Xolotl was a deity linked with Quetzalcoatl, one of the most prominent gods in the Aztec pantheon, according to Aztec mythology. In reality, Xolotl was thought to be Quetzalcoatl’s twin brother.
Unlike his sibling, Xolotl, however, is associated with negative traits, which can be seen in both his physical shape and how he is represented elsewhere. Whatever the case may be, Xolotl is an important figure in Aztec mythology and occurs in numerous stories.
Fire and Lightning. Dogs and Deformity
Xolotl was worshipped by the Aztecs as the deity of lightning and fire. He was also connected with dogs, twins, deformities, disease, and disaster. These associations may be observed in the way Xolotl is represented as well as the stories in which he appears. In Aztec art, for example, this god is frequently portrayed with the head of a dog.
Furthermore, the term ‘xolotl’ may also imply ‘dog’ in Nahuatl, the Aztec language. It should be noted that dogs were regarded unfavourably by the Aztecs as a dirty animal. As a result, Xolotl’s relationship with dogs is not totally favourable.
A Sickly God
Xolotl’s relationship with illness may be observed in the fact that he is shown as having an emaciated, skeletal physique, while his backward feet and empty eye sockets reflect his association with abnormalities. There’s a folklore about how Xolotl got his vacant eye holes. The other gods in this mythology agreed to sacrifice themselves in order to create humans. This ritual was skipped by Xolotl, who sobbed so much that his eyes sprang out of their sockets.
Role in the Creation Story
When the gods produced the Fifth Sun in a similar creation story to the one recounted in the preceding paragraph, they discovered that it did not move. As a result, they resolved to sacrifice themselves in order to move the Sun. Xolotl served as the executioner, slaughtering the gods one by one. In some versions of the tale, Xolotl kills himself at the end, as he was supposed to.
In some versions, Xolotl plays the role of a trickster, escaping the sacrifice by first changing into a young maize plant (xolotl), then into an agave (mexolotl), and last into a salamander (axolotl). At the end however, Xolotl was unable to flee and was slain by the deity Ehecatl-Quetzalcoatl.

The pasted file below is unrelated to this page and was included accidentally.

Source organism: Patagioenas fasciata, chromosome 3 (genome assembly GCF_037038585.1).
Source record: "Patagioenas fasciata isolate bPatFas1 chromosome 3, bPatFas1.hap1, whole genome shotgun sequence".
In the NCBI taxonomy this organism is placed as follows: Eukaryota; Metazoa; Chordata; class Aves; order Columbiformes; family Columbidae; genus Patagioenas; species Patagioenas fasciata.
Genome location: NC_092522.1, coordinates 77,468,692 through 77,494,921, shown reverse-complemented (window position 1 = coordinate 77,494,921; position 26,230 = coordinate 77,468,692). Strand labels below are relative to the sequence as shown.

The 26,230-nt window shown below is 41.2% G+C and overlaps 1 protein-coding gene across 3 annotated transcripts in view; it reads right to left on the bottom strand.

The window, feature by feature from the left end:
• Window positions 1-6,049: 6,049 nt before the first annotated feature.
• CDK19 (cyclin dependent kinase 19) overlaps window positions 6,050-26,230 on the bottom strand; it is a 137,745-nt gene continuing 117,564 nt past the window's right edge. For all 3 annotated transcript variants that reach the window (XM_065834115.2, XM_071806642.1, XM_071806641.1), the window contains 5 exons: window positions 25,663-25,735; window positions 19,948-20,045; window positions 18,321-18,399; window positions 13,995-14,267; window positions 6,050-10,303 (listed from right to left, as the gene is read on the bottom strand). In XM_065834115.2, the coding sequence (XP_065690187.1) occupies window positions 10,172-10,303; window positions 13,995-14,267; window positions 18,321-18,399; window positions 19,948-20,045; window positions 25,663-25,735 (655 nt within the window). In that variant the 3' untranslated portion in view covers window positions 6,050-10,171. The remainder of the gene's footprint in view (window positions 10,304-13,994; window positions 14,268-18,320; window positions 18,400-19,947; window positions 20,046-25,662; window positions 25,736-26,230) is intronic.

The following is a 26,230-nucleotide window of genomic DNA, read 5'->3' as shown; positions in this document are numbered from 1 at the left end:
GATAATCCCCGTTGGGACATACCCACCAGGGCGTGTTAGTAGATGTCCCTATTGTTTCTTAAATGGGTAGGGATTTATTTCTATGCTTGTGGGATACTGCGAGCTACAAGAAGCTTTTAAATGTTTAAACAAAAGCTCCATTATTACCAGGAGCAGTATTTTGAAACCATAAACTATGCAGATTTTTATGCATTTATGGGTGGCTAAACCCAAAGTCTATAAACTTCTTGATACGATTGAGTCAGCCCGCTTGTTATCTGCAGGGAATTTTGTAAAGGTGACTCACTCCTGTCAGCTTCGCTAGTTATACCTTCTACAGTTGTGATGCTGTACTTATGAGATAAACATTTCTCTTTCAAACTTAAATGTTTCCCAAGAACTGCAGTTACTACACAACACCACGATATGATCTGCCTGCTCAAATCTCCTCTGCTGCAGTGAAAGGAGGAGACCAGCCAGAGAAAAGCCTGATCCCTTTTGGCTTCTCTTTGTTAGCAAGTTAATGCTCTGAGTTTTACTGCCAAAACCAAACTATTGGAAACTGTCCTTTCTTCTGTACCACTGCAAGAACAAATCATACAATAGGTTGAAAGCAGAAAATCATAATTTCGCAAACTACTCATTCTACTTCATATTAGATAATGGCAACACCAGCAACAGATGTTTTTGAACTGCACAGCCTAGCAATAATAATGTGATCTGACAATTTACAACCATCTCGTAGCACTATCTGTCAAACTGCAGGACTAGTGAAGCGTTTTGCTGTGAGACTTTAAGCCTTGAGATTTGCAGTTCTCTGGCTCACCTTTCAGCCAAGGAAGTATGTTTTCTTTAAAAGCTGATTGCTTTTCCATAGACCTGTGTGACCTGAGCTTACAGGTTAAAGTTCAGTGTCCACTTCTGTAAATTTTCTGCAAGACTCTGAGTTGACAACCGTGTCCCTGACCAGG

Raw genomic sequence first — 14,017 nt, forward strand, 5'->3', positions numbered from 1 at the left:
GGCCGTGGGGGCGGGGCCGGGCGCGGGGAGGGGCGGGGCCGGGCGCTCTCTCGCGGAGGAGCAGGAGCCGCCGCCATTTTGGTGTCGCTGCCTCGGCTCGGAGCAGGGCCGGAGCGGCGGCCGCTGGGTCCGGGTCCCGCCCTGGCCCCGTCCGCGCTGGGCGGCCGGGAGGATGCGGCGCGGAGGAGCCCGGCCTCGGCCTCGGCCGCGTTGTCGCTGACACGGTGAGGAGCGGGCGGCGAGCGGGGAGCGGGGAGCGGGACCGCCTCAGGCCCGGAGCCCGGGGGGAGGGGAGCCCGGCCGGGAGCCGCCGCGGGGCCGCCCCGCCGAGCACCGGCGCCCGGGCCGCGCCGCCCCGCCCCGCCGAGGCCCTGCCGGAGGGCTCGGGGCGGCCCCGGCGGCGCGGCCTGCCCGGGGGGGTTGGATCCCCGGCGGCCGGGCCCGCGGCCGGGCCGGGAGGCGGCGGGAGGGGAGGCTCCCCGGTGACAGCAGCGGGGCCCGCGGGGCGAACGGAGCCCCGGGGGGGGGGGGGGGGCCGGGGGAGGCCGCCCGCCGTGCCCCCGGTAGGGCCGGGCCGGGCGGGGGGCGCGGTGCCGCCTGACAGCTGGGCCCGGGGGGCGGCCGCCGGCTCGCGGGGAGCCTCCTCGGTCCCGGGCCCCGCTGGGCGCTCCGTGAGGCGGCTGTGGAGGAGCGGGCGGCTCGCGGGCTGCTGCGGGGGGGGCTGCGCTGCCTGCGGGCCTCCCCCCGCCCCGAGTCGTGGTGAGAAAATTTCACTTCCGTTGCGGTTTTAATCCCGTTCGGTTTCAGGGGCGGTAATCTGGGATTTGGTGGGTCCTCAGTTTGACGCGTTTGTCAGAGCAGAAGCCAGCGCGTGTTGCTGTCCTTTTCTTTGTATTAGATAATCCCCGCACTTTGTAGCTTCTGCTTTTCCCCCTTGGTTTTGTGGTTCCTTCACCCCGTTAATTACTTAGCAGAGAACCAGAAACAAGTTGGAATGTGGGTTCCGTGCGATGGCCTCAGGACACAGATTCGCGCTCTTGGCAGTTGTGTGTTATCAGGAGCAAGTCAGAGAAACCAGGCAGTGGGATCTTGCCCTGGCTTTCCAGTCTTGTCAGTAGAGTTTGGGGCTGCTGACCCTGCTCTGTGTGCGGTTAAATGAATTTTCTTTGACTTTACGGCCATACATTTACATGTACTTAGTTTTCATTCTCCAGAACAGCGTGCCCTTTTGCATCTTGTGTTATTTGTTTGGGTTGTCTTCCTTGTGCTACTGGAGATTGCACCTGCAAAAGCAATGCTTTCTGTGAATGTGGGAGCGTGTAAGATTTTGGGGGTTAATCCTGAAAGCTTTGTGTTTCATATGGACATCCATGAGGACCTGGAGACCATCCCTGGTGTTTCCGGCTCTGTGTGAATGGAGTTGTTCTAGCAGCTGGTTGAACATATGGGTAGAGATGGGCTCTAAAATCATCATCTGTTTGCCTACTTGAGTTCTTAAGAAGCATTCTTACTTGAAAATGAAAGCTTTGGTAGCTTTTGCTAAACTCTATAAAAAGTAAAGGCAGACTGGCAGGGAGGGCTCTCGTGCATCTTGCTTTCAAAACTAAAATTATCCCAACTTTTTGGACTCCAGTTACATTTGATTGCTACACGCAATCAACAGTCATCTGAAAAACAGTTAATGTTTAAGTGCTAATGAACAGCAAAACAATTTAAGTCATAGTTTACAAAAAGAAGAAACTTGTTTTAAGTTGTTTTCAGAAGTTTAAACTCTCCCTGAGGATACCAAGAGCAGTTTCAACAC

Xolotl and Quetzacoatl
Although the Aztecs thought twins to be a sort of malformation, Xolotl’s twin, Quetzalcoatl, was revered as one of the most powerful deities. The Xolotl and Quetzalcoatl occur together in several tales. Coatlicue (which means “skirt of snakes”), a primordial earth goddess, is believed to have given birth to the two gods.
According to one version of a well-known tale about the origin of mankind, Quetzalcoatl and his twin journey to Mictlan (the Aztec underworld), to gather the bones of the dead so that humans can be born. It should be noted that Xolotl was also responsible for bringing fire from the underworld for humans.
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Xolotl and Quetzalcoatl were also thought to be the twin phases of Venus, since the Aztecs believed the former was the twilight star and the latter was the morning star. The essential role of guiding and guarding the Sun on its treacherous night trip through the land of the dead fell to Xolotl as the evening star.
Perhaps it was also because of this duty that the Aztecs considered him to be a psychopomp, or a being who escorted the freshly deceased on their journey to the underworld.
To summarise, Xolotl was not one of the most fortunate Aztec gods, given all of the terrible things he was linked with. But it’s still important to note that he played a significant role in Aztec mythology, as he guided the Sun on its nightly journey through the underworld, and he also guided the dead to their final resting place.